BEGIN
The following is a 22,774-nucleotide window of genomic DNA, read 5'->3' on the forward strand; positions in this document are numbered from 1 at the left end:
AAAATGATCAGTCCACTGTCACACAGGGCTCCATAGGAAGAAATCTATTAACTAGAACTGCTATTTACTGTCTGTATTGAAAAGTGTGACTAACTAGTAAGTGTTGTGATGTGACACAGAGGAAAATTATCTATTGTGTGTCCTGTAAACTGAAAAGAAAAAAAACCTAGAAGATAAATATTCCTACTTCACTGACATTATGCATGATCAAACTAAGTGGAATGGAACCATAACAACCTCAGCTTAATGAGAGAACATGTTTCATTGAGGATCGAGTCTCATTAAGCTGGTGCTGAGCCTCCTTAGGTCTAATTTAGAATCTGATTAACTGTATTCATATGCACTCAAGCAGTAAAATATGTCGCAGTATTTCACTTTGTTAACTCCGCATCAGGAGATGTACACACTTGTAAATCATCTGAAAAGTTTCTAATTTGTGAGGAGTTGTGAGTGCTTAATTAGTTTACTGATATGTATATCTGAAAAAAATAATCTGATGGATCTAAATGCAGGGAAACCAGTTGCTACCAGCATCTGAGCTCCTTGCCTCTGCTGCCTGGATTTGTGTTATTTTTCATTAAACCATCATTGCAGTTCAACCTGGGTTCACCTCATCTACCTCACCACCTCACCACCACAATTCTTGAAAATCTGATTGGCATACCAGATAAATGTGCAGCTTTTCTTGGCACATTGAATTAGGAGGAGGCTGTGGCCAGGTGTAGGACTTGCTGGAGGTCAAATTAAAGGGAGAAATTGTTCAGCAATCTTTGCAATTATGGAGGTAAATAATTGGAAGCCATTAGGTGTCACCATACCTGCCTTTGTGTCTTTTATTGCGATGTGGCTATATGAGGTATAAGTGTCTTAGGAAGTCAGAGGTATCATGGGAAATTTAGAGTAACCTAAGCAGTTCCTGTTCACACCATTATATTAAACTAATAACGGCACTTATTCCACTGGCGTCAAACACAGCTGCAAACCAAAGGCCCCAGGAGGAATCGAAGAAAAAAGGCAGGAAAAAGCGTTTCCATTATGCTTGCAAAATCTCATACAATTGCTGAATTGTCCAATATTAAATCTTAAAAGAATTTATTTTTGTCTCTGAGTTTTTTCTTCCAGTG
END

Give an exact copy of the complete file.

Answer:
The following is a 22,774-nucleotide window of genomic DNA, read 5'->3' on the forward strand; positions in this document are numbered from 1 at the left end:
AAAATGATCAGTCCACTGTCACACAGGGCTCCATAGGAAGAAATCTATTAACTAGAACTGCTATTTACTGTCTGTATTGAAAAGTGTGACTAACTAGTAAGTGTTGTGATGTGACACAGAGGAAAATTATCTATTGTGTGTCCTGTAAACTGAAAAGAAAAAAAACCTAGAAGATAAATATTCCTACTTCACTGACATTATGCATGATCAAACTAAGTGGAATGGAACCATAACAACCTCAGCTTAATGAGAGAACATGTTTCATTGAGGATCGAGTCTCATTAAGCTGGTGCTGAGCCTCCTTAGGTCTAATTTAGAATCTGATTAACTGTATTCATATGCACTCAAGCAGTAAAATATGTCGCAGTATTTCACTTTGTTAACTCCGCATCAGGAGATGTACACACTTGTAAATCATCTGAAAAGTTTCTAATTTGTGAGGAGTTGTGAGTGCTTAATTAGTTTACTGATATGTATATCTGAAAAAAATAATCTGATGGATCTAAATGCAGGGAAACCAGTTGCTACCAGCATCTGAGCTCCTTGCCTCTGCTGCCTGGATTTGTGTTATTTTTCATTAAACCATCATTGCAGTTCAACCTGGGTTCACCTCATCTACCTCACCACCTCACCACCACAATTCTTGAAAATCTGATTGGCATACCAGATAAATGTGCAGCTTTTCTTGGCACATTGAATTAGGAGGAGGCTGTGGCCAGGTGTAGGACTTGCTGGAGGTCAAATTAAAGGGAGAAATTGTTCAGCAATCTTTGCAATTATGGAGGTAAATAATTGGAAGCCATTAGGTGTCACCATACCTGCCTTTGTGTCTTTTATTGCGATGTGGCTATATGAGGTATAAGTGTCTTAGGAAGTCAGAGGTATCATGGGAAATTTAGAGTAACCTAAGCAGTTCCTGTTCACACCATTATATTAAACTAATAACGGCACTTATTCCACTGGCGTCAAACACAGCTGCAAACCAAAGGCCCCAGGAGGAATCGAAGAAAAAAGGCAGGAAAAAGCGTTTCCATTATGCTTGCAAAATCTCATACAATTGCTGAATTGTCCAATATTAAATCTTAAAAGAATTTATTTTTGTCTCTGAGTTTTTTCTTCCAGTG